AYT USA: Judgey at the gym – the power of words


This was one of those weeks for me where everything seemed to centre around one theme. Like when you learn a new word and then suddenly you see it everywhere and realise you’ve been skimming over it for years? Well, since moving to the city, I think I’ve been skimming over the power of words themselves, and how they can affect our creative environment.

One of my many jobs in the city is working at a very classy gym. As part of my compensation, I get a free membership, which I use liberally. The classes are amazing, plus they are free. The free part is my favorite part.

A couple of weeks ago, I was waiting outside the dance studio for one of these classes to begin, and happened to hear a very unsettling conversation involving a good number of the women in the hallway. They were all talking about the gift they’d purchased for the teacher as an end of the year thank you. The exchange went something like this (names have been changed):

Woman A: Megan got everyone’s attention at the end of class so we could give it to him.

Woman B: Megan? Who’s Megan?

Woman A: Oh, you know! Megan! The tall, beautiful dancer.

Woman C: I don’t think she’s a beautiful dancer. She dances kind of like Gumby.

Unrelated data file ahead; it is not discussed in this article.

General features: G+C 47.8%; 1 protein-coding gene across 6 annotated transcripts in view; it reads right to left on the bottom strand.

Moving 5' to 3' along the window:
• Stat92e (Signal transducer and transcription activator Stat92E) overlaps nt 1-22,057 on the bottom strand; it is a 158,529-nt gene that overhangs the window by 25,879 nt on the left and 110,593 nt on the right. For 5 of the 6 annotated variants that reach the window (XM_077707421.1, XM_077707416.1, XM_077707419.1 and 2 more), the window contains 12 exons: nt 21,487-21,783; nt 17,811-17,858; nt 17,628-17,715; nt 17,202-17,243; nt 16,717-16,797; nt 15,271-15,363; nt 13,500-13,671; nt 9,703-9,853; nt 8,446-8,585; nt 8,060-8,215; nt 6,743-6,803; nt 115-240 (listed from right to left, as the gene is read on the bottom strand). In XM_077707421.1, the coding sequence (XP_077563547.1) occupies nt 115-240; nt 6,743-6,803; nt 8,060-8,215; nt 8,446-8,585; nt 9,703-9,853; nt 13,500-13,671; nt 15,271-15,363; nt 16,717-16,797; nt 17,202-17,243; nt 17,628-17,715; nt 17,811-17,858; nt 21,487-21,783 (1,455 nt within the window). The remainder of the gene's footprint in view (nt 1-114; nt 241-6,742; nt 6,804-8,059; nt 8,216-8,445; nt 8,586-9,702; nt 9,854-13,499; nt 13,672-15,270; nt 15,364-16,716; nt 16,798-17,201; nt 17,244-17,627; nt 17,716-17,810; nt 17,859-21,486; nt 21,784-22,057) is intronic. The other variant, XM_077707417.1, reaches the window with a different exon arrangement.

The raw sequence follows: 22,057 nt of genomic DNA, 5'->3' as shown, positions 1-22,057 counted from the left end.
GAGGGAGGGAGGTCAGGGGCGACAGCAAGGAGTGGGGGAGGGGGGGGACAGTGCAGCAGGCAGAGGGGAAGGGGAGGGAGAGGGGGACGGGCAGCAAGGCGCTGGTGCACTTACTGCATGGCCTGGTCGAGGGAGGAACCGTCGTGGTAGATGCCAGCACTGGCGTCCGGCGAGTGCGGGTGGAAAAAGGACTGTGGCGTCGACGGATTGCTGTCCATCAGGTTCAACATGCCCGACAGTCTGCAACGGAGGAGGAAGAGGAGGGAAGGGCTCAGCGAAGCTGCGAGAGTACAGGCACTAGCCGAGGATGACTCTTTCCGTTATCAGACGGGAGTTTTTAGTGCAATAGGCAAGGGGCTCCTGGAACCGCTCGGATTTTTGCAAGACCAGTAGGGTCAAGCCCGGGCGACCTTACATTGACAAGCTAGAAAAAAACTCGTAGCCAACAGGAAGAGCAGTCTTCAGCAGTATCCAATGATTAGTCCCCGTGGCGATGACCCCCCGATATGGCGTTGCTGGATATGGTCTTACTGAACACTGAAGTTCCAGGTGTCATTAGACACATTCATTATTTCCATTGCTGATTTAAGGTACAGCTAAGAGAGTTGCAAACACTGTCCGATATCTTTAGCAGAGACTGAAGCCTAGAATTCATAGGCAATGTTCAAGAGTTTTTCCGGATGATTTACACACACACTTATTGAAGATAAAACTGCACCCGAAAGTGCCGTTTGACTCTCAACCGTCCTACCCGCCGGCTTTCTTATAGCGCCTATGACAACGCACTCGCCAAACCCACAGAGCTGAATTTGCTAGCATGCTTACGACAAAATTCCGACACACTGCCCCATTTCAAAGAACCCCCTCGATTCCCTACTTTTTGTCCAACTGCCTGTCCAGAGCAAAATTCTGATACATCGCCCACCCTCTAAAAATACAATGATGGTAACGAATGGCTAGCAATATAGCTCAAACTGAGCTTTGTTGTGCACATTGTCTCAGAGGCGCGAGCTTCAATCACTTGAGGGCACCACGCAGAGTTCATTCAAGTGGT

Excuse me, what? Let’s back up here. Did I mention this class was at the gym? This is not American Ballet Theater folks. People are here to burn some calories, not to show off their Baryshnikov-like leaps! I was absolutely appalled by her rudeness. I would never have expected such “mean girl” behavior from a grown woman. Not only was she bad-mouthing some poor girl who wasn’t even there to defend herself, but she was doing it in front of the whole class. And the insult itself was just so low. I subsequently felt constantly judged during my workout, and probably always will.

Just a few days later, I had another experience which proved to me how powerful off-hand comments can be. I was randomly Googling my mother — don’t ask — and I came across a quote on someone’s blog. The author said that my mother had, “read [her] poem,” and that my mother’s, “simple act of encouragement sustained [her] for a year”. A year? I was overwhelmed. My mother had made a huge impact on this woman’s life. This made me a very proud daughter — although I already was — but it also struck me as an artist. The littlest comments we make amongst our creative peers can mean so much, and we don’t even think about them.

When I was about 12 years old, Sheila Donovan, an older and much cooler girl than I, told me I sounded beautiful on a song we were singing with a large group of kids as part of a medley. I was probably very obviously nervous and awkward, and Sheila was nice enough to say something that made me smile and has stuck with me for over nine years.

So, recently I’ve been trying to be freer with my compliments. I say, spread the love! Instead of awkwardly staring at Marc Kudisch at the gym, go up and tell him how awesome he is! Okay, that may only apply to my bizarre life. But, in all seriousness, everyone makes an impact on this world. Now, it’s your choice whether that impact is positive or negative.

Image: Jogging on a bright November morning